In 1728, Peter II moved his office back to Moscow, but four years later under Empress Anna, St. Petersburg was again designated the capital. It remained the seat of the Romanov dynasty and the Imperial Court of the tsars as well as the seat of government until the revolution in 1917.
One of the highlights of the city is The Hermitage, a world-class art museum. The collections occupy six historic buildings, including the Winter Palace that was once home to tsars and tsarinas from the 18th century until 1917. In this palace all that glitters is gold defined by ornate plaster work, marble, crystal chandeliers and inlaid floors. The collection of the world’s most famous painters, sculptures, jewellery makers, furniture designers and porcelain masters are represented here. In this setting, viewing such beauty and rarity is magical.
The Catherine Palace, located south of the city, is named after Catherine I, wife of Peter the Great, who ruled Russia for two years after her husband’s death. Originally a modest home, its grandeur is the result of their daughter, Empress Elizabeth, who chose the location as her chief summer residence. Starting in 1743, the building was reconstructed by four different architects, before Bartholomeo Rastrelli, Chief Architect of the Imperial Court, was instructed to completely redesign the building on a scale to rival Versailles. Completed in 1756, it is nearly one kilometre in circumference. The Great Hall, also known as the Hall of Light, measures nearly 1,000 square metres.
Its opulence is staggering, but nothing can compare with the famous Amber Room. To create this extraordinary chamber, panels of amber mosaic were installed by surroundings them with gilded carving, mirrors and mosaics of Ural and Caucasus gemstones.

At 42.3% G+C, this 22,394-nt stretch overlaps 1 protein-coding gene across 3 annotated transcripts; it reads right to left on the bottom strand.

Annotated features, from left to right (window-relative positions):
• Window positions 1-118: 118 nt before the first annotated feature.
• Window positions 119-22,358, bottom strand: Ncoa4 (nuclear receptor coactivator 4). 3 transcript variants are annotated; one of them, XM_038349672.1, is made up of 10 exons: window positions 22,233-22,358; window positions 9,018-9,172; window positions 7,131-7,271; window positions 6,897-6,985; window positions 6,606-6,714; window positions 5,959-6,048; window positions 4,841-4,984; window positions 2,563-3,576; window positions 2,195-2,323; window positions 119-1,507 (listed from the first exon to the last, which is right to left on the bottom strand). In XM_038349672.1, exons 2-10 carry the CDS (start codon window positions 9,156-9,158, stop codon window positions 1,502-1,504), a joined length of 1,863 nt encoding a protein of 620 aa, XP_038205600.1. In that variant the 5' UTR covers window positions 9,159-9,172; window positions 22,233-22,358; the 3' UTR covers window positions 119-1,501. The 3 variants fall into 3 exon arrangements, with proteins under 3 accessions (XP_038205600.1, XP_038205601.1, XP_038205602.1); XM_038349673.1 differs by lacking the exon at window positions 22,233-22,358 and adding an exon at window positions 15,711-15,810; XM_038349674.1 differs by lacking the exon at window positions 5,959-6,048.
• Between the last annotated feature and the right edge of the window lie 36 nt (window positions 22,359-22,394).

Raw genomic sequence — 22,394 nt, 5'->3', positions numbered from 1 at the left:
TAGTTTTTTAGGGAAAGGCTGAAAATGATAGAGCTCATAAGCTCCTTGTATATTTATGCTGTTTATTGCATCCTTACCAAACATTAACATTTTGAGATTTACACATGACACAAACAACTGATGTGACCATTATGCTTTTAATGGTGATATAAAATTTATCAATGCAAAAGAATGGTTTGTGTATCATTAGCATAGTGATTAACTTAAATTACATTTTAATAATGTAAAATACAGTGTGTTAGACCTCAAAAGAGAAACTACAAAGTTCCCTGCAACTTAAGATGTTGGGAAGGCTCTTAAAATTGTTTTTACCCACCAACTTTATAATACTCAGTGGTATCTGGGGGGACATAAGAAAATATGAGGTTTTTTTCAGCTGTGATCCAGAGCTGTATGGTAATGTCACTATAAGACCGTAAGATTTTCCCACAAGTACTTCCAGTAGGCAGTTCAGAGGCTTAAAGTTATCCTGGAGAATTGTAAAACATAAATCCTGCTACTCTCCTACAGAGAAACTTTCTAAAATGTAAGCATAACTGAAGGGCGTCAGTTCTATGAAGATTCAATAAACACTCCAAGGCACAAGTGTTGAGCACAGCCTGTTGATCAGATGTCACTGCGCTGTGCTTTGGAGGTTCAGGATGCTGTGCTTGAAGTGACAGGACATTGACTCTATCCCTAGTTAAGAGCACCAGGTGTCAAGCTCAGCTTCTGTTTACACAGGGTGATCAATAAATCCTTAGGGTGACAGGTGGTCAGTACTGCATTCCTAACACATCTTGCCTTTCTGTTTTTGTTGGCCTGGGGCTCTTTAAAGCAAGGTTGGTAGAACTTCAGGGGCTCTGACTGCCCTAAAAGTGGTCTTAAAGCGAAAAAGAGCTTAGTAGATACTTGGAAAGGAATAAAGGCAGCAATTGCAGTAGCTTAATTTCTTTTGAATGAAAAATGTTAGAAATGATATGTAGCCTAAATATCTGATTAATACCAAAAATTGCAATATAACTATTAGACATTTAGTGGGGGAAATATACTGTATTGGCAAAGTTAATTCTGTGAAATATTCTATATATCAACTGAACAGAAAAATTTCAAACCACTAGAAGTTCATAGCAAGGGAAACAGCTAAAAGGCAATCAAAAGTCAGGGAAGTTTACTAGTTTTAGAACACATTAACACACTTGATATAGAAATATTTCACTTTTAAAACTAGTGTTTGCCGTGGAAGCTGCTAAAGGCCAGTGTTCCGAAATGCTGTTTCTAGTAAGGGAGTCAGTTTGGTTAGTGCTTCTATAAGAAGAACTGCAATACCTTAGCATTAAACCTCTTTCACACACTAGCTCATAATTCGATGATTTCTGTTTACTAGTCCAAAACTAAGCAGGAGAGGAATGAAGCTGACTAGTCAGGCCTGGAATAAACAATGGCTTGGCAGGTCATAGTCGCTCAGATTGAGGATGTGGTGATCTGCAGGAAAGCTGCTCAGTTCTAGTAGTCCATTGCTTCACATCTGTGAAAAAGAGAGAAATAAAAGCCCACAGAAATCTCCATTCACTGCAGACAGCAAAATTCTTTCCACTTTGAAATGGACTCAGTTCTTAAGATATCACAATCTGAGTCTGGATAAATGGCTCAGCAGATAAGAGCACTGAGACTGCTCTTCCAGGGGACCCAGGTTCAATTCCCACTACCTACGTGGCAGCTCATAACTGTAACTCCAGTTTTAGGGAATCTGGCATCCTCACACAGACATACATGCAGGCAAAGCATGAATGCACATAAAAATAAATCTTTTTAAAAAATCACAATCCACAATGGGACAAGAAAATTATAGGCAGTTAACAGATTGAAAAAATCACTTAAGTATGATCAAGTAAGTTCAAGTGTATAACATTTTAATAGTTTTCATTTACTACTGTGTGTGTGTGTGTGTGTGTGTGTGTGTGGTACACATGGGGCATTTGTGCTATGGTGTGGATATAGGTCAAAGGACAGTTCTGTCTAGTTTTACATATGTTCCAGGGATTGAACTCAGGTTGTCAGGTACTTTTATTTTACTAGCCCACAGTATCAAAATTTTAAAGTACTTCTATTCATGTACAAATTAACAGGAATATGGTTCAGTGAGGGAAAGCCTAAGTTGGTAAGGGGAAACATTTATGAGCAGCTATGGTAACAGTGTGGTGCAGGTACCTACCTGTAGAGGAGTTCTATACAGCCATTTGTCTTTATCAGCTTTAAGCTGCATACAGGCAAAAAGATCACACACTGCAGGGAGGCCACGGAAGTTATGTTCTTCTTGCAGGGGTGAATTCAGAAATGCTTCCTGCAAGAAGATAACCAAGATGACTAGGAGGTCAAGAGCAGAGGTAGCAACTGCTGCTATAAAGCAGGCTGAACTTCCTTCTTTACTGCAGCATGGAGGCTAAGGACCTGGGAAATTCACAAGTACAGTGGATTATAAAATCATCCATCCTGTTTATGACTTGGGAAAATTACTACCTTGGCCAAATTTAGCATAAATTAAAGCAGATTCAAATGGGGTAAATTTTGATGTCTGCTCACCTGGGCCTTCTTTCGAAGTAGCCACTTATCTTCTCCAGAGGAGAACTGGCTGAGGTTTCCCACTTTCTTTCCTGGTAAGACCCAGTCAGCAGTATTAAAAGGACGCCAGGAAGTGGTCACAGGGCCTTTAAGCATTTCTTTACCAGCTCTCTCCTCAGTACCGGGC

The room was completed in 1770. In 1941, when German troops took over the palace, the Amber Room was dismantled in 36 hours and shipped to Konigsberg in what was Germany at the time. Its eventual fate remains unknown.
In 1982, the order was given to begin the recreation of the Amber Room, a process that took more than 20 years and cost more than $12 million. Opened in 2003 by President Putin and Chancellor Gerhard Schroeder, the restored Amber Room is a truly exceptional monument and testament to the painstaking care of the craftsmen who worked on it.
I also have the privilege to see a ballet performance of Swan Lake in the Hermitage Theatre, once the court theatre of the Romanov dynasty. The performance is a consummate close to my 12 days of exploration and understanding of Russia’s people, culture, heritage and history.
Travel is a great neutralizer among nations. It’s the perfect way to understand the world’s citizens truly are more alike than different.